"[General Statutes] Sec. 31-308b. DEPENDENCY ALLOWANCE. Each employee entitled to receive compensation for total incapacity under the provisions of section 31-307, shall be paid for each week he receives such compensation a dependency allowance of ten dollars for each of such employee's children or stepchildren who, (1) at the time of injury for which such compensation is being paid, were being wholly or mainly supported by such employee and who, as of the date of compensation payment for such week, are under eighteen years of age or (2) at the time of injury for which such compensation is being paid, were mentally or physically handicapped and because of such handicap were being wholly or mainly supported by such employee, or (3) as of the date of compensation payment for such week, were unmarried, were wholly or mainly supported by such employee, had attained the age of eighteen but had not attained the age of twenty-two and were full-time students, provided that any such child who has attained the age of twenty-two while a full-time student but has not completed the requirements for, or received, a degree from a postsecondary educational institution shall be deemed not to have attained such age until the first day of the first month following the end of the quarter or semester in which he is enrolled at such time, or if he is not enrolled in a quarter or semester system, until the first day of the first month following the completion of the course in which he is enrolled or until the first day of the third month beginning after such time, whichever occurs first, but in no event shall such allowance exceed the number of whole dollars in fifty per cent of the total compensation benefit, exclusive of such dependency allowance, of such employee for such week provided, however, that no claimant shall receive in benefits under section 31-309 and this section more than seventy-five per cent of his average wages as defined by section 31-310. Dependency allowances shall be in addition to the compensation benefits otherwise payable, shall not be considered part of an employee's total compensation benefit and shall not be counted in determining whether compensation exceeds the maximum weekly benefit rate set forth in section 31-309. If both a husband and a wife are receiving compensation benefits for the same week, only one of them shall be entitled to a dependency allowance with respect to any child or stepchild. No dependency allowance shall be payable with respect to any week unless a compensation benefit is also payable with respect to such week, but any such dependency allowance which would be payable on a weekly basis may be included in a monthly, quarterly or lump sum award by the commissioner payable under the provisions of section 31-302. No dependency allowance shall be paid to any employee entitled to receive permanent partial disability benefits, disfigurement benefits or temporary partial disability benefits or to any beneficiary entitled to receive death benefits payable under section 31-306. Dependency allowances shall be payable to an injured employee working for more than one employer whose average weekly wages are calculated upon the basis of wages earned from all such employers during the period involved under section 31-310 by the employer in whose employ he was engaged at the time of his injury."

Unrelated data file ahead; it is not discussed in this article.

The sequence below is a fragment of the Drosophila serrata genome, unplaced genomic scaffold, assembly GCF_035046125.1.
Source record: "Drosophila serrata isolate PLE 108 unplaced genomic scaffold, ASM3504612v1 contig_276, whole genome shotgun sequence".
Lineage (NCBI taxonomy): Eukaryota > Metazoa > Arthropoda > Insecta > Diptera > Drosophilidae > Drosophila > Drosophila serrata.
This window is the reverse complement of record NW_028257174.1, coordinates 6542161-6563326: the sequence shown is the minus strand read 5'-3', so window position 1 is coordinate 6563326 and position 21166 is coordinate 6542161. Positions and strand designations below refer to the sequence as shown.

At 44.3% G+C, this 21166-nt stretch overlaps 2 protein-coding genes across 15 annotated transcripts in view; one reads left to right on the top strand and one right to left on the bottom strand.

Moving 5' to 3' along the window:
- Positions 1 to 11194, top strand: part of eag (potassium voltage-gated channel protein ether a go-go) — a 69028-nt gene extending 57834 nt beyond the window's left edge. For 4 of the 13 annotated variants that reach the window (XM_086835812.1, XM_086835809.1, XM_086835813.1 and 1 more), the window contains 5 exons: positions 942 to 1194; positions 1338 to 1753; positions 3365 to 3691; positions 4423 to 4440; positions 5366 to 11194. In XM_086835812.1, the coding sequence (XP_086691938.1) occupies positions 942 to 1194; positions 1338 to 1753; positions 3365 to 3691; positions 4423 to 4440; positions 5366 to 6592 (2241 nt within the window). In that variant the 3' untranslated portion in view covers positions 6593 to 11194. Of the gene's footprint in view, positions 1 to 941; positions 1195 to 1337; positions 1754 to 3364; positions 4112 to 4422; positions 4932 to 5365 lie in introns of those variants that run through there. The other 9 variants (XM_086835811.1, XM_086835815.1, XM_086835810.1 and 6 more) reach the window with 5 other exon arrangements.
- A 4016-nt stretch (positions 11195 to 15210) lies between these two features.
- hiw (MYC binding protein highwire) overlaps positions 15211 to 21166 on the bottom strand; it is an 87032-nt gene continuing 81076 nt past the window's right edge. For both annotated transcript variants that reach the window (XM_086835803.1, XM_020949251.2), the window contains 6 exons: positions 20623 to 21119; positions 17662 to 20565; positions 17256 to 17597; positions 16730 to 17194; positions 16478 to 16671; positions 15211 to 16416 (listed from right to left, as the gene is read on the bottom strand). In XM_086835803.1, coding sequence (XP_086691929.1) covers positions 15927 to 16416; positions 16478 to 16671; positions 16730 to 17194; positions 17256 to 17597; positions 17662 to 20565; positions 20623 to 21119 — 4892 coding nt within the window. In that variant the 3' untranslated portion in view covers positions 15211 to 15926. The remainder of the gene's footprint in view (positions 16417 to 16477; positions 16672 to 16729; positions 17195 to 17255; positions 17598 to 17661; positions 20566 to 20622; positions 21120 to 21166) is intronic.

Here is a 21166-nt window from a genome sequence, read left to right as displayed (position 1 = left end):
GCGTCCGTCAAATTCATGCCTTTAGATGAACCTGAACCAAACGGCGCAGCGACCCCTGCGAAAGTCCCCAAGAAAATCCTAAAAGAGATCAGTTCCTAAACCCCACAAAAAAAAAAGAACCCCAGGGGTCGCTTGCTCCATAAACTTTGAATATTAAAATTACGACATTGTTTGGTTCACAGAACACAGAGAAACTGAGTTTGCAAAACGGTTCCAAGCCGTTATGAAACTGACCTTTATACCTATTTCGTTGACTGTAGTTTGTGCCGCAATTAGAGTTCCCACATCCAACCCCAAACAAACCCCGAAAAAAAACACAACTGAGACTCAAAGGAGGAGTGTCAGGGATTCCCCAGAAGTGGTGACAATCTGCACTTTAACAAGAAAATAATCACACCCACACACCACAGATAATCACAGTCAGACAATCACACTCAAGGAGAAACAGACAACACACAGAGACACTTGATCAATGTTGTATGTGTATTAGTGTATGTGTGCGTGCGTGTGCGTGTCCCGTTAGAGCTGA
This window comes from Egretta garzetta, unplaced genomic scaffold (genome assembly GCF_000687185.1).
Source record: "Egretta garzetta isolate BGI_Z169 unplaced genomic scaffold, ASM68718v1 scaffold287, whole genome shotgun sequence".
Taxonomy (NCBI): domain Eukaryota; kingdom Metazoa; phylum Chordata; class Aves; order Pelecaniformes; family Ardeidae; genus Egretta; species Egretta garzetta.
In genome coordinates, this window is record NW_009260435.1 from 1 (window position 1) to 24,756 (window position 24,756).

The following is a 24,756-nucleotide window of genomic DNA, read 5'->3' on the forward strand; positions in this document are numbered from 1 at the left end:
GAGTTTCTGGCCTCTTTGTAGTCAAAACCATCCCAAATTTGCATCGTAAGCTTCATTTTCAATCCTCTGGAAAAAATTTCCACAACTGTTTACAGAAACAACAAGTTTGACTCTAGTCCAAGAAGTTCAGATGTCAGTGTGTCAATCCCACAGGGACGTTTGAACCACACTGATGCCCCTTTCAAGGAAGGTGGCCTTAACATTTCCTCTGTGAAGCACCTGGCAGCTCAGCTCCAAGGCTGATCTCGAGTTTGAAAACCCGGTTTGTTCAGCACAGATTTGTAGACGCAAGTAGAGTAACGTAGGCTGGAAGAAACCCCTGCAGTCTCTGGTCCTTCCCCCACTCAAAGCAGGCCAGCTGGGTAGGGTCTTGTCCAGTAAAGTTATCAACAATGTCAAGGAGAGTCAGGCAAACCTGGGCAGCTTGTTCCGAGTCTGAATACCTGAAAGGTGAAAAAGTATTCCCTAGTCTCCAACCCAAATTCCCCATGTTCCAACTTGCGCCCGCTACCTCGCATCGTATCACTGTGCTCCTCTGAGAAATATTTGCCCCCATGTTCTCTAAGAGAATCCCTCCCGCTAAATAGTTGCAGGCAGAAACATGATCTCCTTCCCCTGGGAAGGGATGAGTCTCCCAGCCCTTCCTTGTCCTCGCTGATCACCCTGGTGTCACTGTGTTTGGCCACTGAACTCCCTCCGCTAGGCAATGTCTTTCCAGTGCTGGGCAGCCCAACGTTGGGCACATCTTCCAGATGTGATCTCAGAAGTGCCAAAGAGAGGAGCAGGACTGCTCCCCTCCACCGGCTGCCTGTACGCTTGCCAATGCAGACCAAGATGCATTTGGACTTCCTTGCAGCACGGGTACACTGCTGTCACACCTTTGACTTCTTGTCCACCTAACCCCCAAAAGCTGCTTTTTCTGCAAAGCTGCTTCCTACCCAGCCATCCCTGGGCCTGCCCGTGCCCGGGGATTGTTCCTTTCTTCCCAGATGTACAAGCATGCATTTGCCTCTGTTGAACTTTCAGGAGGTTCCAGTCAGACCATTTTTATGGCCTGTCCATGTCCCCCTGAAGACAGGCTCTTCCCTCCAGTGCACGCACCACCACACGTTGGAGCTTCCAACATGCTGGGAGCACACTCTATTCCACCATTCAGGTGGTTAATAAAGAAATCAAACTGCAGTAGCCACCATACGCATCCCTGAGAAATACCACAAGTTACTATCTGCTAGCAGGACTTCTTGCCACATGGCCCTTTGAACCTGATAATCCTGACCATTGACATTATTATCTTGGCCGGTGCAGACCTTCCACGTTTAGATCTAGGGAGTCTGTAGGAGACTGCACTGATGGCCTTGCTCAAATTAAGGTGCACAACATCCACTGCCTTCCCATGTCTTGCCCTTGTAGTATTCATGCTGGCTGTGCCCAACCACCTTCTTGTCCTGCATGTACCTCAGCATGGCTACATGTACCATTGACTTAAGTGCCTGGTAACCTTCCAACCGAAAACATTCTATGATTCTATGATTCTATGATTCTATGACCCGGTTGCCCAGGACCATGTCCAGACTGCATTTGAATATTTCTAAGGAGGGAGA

The parties have stipulated to the relevant facts. The plaintiff, Larry D. Crook, was employed by the named defendant, Academy Drywall Company, when he suffered a compensable injury to his lower back on January 8, 1987. The plaintiff had two children at the time of his injury and a third child was born to the plaintiff and his spouse on April 15, 1987, approximately three months after the date of his injury. Under General Statutes 31-307, the plaintiff is entitled to receive a weekly base compensation rate of $367.30 for his total incapacity. It is undisputed that the plaintiff is entitled under 31-308b to receive a dependency allowance of $10 per week per child for the two children born prior to the date of his injury. In addition, the workers' compensation commissioner (commissioner) for the fourth district concluded that as of April 15, 1987, the date of birth of the third child, the plaintiff was eligible to receive a dependency allowance for that child as well. On appeal, the compensation review division (CRD) affirmed the commissioner's decision. The defendants appealed the decision of the CRD to the Appellate Court, and we transferred the matter to this court pursuant to Practice Book 4023. We now affirm the judgment of the CRD.